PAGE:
IBM Supercomputer Tests Its Skills On Jeopardy Champs
Almost 15 years after a machine developed by IBM defeated world chess champion Garry Kasparov, the US computer giant is unveiling another that will challenge mankind once again, this time on the trivia front.
Watson, a supercomputer named after IBM founder Thomas Watson, will take on two of Jeopardy’s all-time biggest winners, Ken Jennings and Brad Rutter, for a three-night showdown on the long-running trivia game show beginning Monday evening, February 14.
Like Kasparov, who lost a six-game chess match to IBM’s “Deep Blue” in 1997, Jennings and Rutter are expected to have their hands full come game time.
In a practice match at IBM Research headquarters in New York last month, Watson was the top dog in terms of money won, although all three contestants answered all of the 15 questions asked correctly.
Jeopardy, which has been on-air since the 1960s, tests a player’s knowledge of trivia by providing the answer and getting contestants to reply in the form of a question.
During the practice game, for example, one clue given was: “The film Gigi gave him his signature song ‘Thank Heaven for Little Girls.’” Watson was the first to sound the buzzer, just a split second ahead of Jennings and Rutter, and gave the correct question in an artificial voice: “Who is Maurice Chevalier?”
“The computer is fast on the buzzer, and if it’s given certain specialties “” it’s good on facts about things it can find and nail down “” it could win,” said Stephen Baker, author of Final Jeopardy: Man vs. Machine and the Quest to Know Everything.
“But humans are better with complex English, puns, nuances,” Baker said.
IBM made the case for the Jeopardy! challenge after scientists worked on Watson for four years. The outcome of the game is already determined, but is top secret. The episodes were taped on January 14 at IBM labs in New York.
Watson was not connected to the Internet while playing the game. It worked through multiple algorithms at lightning speed and came up with a percentage score to what it believed was the correct response.
In the Maurice Chevalier clue, Watson was 98 percent certain that that was the correct question/answer.
Alex Trebek, who has hosted Jeopardy! since 1984 said: “I think the guys (Jennings and Rutter) have a slight edge on knowledge (because) their memories are good.” But, “In terms of speed, it’s no contest. Watson has the edge there. But it’ll all come down to luck,” said Trebek.
Harry Friedman, executive producer of Jeopardy! since 1997, said putting the show together was quite challenging. “No one had ever done this before.” Producing “for people and with people” is easy, he said, but dealing with a computer is something else altogether.
The event is a “fascinating exhibition of technology. It’s not a tournament or a competition. It’s to be judged for what technology can do,” Friedman told USA Today.
Developing a supercomputer that can compete side by side with humans, especially the best human Jeopardy! Players, involves challenges far more complex than those faced by scientists who created the chess-playing “Deep Blue.”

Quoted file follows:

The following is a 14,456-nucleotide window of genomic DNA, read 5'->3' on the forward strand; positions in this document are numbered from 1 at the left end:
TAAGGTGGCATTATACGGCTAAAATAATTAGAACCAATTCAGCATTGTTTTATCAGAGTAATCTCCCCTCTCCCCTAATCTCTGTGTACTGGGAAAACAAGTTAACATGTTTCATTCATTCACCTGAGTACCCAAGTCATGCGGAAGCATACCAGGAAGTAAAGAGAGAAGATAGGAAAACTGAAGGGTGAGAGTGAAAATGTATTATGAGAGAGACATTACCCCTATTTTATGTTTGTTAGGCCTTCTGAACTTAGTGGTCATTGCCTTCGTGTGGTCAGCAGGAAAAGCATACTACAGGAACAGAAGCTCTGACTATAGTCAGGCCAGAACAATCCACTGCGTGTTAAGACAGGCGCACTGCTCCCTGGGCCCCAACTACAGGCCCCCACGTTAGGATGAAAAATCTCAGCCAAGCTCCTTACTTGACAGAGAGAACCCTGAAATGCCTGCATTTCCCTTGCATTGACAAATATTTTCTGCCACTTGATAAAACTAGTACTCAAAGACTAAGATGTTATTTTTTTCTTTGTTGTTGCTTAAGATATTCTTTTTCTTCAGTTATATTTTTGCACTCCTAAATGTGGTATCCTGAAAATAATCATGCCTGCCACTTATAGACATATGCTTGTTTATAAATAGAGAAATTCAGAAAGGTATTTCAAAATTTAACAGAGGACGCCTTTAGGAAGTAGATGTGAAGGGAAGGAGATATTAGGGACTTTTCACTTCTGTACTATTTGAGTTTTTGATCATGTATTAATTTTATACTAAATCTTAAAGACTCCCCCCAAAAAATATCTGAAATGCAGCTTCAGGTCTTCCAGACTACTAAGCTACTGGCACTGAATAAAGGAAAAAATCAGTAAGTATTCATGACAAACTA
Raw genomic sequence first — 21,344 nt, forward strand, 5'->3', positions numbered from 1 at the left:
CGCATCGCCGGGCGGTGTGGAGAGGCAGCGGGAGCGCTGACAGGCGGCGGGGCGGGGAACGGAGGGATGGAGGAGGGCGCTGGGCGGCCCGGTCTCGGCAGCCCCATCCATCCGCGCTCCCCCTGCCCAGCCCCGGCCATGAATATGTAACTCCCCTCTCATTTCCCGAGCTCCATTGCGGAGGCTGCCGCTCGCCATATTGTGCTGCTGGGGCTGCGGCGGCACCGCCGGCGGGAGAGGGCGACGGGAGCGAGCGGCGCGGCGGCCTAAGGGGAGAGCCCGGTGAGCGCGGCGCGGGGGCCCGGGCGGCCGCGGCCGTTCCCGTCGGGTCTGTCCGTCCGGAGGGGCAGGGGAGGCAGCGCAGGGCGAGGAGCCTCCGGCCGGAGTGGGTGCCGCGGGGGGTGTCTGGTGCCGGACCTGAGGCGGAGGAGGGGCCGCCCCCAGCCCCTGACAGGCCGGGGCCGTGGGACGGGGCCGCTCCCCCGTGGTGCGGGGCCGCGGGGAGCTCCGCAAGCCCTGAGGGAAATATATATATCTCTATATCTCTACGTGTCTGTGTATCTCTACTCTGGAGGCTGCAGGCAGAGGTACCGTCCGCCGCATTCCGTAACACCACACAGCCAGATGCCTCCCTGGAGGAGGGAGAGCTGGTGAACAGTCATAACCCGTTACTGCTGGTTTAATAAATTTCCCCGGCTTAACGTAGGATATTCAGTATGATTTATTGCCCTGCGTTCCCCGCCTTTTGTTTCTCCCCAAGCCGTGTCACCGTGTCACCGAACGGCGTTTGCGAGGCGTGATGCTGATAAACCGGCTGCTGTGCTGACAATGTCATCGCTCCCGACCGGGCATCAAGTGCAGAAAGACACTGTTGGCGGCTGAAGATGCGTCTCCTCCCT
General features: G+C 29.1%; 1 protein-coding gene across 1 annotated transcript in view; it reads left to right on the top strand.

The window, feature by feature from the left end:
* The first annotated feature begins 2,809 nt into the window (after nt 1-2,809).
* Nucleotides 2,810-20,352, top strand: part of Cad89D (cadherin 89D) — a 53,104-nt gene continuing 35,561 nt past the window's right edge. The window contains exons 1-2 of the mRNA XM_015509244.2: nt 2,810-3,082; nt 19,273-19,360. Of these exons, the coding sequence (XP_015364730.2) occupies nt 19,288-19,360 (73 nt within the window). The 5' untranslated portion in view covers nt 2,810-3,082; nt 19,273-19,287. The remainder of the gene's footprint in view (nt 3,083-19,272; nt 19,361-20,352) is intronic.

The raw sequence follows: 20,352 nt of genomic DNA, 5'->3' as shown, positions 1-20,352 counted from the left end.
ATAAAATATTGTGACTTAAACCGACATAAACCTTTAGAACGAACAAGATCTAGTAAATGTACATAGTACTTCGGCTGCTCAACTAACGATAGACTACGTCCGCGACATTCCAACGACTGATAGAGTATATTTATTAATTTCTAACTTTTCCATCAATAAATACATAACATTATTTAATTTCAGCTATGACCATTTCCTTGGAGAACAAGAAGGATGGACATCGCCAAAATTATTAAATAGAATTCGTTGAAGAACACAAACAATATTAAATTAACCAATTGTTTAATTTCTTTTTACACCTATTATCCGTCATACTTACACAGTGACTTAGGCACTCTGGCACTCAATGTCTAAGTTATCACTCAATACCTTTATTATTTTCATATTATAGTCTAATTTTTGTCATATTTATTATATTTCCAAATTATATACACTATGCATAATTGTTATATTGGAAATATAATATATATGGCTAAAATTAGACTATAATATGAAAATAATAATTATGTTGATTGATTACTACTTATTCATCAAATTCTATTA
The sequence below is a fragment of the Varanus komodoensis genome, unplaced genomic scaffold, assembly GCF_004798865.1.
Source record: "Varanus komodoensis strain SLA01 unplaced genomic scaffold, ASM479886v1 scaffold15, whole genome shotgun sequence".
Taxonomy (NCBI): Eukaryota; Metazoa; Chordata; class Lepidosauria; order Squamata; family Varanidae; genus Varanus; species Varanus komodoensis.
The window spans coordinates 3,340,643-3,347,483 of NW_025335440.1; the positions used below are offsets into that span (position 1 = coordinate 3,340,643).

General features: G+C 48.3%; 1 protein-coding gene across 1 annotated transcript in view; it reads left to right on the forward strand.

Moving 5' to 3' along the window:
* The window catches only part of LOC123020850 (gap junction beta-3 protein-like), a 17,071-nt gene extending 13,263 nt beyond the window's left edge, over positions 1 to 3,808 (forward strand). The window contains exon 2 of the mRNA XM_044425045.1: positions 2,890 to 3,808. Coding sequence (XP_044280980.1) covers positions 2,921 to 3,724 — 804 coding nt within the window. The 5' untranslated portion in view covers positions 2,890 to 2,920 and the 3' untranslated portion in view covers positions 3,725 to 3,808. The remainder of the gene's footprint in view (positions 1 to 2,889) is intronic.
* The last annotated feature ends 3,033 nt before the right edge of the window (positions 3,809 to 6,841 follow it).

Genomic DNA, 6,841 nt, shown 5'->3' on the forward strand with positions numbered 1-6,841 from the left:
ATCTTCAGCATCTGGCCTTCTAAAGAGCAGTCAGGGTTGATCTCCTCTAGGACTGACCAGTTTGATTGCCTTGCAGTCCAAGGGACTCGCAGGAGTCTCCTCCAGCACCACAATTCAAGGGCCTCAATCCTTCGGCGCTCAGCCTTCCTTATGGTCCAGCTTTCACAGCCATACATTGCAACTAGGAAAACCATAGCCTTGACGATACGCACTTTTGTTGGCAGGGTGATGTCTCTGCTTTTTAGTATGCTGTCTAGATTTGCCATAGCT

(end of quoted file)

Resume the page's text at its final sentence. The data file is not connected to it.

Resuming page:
“The thing about chess is that it’s fairly straightforward to represent the game in a computer,” said Eric Brown, a member of the IBM research team that has been working on Watson since 2006.
“With chess, it’s almost mathematical “¦ you can consider all the possibilities. It’s almost a closed set of options,” Brown told AFP.
With Jeopardy!, however, there is the use of natural language, which raises a whole host of problems for a computer. “Questions are expressed in language and with an ability to be asked in an infinite numbers of ways,” said Brown, including irony, ambiguity and puns. Those are not a computer’s strong points, he added.
“The initial approach that people might want to take is to just build a giant database,” Brown said. “That approach is just not suitable.”
Also, you cannot compare playing Jeopardy! with searching the Web, argued Brown.
“While they’re somewhat related, Google and Watson are solving two different problems,” he said.
“With Web search, you express your information with a few keywords and then a search engine will bring back 10 or half-a-million Web pages that match what you’re looking for.” But, like with Jeopardy!, if you are searching for a single word or phrase, “you’ll have the task of wading through those documents to find the answer that you’re looking for,” Brown told the French news agency.
IBM said Watson uses Question Answering technology to tackle Jeopardy!’s clues. It gathers evidence, analyzes it and then scoring and ranking the most likely answer, all in a split second.
The three-day Jeopardy! challenge between man and machine begins Monday. The winner of the event will walk away with $1 million. Second place will net $300,000 and third place will pocket $200,000. IBM said it will donate 100 percent of its winnings to charity. Both Jennings and Rutter said they will give 50 percent of their winnings to charity.
Jennings, 36, of Seattle, Washington, who holds the Jeopardy! record for winning the most consecutive games — 74 — said he was spooked by the setting.
“No one was cheering for me,” he said. “It was at their (IBM’s) home arena. It was an away game for humanity.”
Rutter, 33, of Los Angeles, California, holds the record for the highest cumulative amount ever won by a single player on Jeopardy! — $3,255,102.
“People watch the show to see the contestants and how they react,” Rutter said. “Watson will never jump up and down when he gets it right.”
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